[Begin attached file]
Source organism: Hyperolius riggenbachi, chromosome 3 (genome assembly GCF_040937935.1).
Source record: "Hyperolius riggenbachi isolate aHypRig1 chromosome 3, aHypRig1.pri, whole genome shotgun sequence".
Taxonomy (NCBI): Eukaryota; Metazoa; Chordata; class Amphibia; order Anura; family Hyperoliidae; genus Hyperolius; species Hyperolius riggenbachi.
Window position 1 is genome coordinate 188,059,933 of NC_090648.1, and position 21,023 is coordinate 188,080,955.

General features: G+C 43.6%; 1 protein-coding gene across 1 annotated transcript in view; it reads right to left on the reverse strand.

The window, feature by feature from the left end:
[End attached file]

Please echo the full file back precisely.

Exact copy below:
Source organism: Hyperolius riggenbachi, chromosome 3 (genome assembly GCF_040937935.1).
Source record: "Hyperolius riggenbachi isolate aHypRig1 chromosome 3, aHypRig1.pri, whole genome shotgun sequence".
Taxonomy (NCBI): Eukaryota; Metazoa; Chordata; class Amphibia; order Anura; family Hyperoliidae; genus Hyperolius; species Hyperolius riggenbachi.
Window position 1 is genome coordinate 188,059,933 of NC_090648.1, and position 21,023 is coordinate 188,080,955.

General features: G+C 43.6%; 1 protein-coding gene across 1 annotated transcript in view; it reads right to left on the reverse strand.

The window, feature by feature from the left end: